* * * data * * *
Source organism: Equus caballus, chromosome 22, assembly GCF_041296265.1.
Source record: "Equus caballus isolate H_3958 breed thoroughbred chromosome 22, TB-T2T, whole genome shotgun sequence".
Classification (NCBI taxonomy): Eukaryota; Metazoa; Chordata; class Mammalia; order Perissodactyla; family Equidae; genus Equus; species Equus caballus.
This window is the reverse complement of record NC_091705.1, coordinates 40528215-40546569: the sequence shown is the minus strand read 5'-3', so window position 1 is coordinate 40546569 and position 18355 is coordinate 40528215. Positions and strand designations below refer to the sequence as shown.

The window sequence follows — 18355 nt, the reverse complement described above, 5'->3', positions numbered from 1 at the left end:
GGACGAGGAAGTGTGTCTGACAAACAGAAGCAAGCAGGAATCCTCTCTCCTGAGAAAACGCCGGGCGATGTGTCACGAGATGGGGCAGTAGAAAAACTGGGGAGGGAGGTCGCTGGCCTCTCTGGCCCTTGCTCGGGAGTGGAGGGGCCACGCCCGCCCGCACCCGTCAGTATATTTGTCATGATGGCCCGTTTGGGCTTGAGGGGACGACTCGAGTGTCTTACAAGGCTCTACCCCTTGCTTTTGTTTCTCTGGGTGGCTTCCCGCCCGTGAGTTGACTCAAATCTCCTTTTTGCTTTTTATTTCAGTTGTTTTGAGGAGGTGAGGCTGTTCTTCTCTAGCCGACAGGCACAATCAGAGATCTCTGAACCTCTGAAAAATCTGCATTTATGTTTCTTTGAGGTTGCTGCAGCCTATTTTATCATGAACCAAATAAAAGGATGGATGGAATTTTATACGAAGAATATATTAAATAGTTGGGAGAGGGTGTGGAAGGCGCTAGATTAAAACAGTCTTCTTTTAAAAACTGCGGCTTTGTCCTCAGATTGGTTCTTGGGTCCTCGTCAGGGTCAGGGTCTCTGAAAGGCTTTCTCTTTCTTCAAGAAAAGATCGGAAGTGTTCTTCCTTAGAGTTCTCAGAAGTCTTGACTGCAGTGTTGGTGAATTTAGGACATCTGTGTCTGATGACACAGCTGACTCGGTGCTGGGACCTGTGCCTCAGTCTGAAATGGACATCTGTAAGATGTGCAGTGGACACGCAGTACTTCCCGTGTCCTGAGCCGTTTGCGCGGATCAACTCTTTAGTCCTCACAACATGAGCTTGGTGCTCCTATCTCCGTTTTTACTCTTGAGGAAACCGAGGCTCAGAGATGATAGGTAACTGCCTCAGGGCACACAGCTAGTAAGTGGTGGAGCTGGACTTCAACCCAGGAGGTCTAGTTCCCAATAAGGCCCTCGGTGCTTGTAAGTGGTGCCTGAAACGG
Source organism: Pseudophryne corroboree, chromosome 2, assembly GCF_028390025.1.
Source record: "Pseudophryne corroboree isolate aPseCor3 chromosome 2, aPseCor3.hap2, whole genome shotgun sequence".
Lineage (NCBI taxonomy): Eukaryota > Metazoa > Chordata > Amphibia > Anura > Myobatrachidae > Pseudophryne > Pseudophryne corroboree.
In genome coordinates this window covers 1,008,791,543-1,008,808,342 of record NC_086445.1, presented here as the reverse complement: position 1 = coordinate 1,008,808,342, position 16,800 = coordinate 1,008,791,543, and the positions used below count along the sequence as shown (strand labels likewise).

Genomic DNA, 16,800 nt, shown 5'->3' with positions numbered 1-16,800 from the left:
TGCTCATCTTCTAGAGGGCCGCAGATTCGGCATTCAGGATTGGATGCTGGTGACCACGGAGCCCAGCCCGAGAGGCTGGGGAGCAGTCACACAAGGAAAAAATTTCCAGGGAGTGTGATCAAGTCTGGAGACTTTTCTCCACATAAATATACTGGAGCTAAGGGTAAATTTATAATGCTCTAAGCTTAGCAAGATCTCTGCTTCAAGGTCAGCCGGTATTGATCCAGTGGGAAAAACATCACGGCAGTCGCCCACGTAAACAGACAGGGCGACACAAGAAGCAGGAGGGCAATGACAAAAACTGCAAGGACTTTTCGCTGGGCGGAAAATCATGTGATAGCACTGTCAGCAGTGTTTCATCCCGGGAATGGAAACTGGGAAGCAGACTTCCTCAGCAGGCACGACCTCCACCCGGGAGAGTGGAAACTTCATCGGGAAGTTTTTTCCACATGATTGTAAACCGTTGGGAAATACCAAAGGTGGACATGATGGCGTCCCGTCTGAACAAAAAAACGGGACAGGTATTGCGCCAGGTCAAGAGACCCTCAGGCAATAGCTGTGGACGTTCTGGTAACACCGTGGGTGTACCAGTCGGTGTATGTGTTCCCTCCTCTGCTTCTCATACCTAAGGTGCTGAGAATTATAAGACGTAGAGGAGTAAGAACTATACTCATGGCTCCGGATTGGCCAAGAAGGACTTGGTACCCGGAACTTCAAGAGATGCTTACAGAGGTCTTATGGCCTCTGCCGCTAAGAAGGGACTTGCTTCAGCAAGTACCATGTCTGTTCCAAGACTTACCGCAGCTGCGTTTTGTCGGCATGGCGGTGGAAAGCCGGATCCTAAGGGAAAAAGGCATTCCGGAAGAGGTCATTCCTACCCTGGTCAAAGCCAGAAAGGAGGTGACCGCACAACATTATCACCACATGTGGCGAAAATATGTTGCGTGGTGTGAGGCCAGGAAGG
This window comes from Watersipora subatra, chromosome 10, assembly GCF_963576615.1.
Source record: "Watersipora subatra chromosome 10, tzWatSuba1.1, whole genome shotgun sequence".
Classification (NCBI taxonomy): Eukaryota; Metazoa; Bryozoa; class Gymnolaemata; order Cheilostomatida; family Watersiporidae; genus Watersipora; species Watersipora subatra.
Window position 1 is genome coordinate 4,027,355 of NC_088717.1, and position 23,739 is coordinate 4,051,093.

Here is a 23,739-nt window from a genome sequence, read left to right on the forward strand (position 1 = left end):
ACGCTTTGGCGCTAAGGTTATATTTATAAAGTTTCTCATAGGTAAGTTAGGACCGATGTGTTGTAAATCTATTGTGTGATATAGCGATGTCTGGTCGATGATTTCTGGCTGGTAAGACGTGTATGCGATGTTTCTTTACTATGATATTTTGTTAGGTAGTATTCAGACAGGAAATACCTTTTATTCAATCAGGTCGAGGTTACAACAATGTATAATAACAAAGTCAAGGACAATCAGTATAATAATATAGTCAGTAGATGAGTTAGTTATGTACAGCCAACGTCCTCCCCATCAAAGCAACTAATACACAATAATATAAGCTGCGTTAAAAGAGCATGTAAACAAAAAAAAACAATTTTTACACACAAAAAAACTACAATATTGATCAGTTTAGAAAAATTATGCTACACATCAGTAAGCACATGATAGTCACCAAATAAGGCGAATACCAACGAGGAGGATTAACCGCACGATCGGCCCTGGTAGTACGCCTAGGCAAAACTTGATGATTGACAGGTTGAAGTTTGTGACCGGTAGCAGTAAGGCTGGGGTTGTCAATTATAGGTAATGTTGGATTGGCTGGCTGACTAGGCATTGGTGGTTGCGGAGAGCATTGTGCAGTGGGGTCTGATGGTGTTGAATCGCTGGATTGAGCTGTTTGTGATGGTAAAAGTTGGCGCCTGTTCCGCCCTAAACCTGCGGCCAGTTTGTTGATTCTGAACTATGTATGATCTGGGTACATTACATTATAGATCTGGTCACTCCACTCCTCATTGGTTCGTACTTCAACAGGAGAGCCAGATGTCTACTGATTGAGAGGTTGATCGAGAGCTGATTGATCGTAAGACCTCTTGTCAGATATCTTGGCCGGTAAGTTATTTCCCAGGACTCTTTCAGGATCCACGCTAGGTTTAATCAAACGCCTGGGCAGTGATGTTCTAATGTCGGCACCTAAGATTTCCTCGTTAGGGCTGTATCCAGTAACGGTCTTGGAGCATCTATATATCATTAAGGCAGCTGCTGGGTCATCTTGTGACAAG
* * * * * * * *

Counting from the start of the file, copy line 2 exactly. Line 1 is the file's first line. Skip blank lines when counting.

Source record: "Equus caballus isolate H_3958 breed thoroughbred chromosome 22, TB-T2T, whole genome shotgun sequence".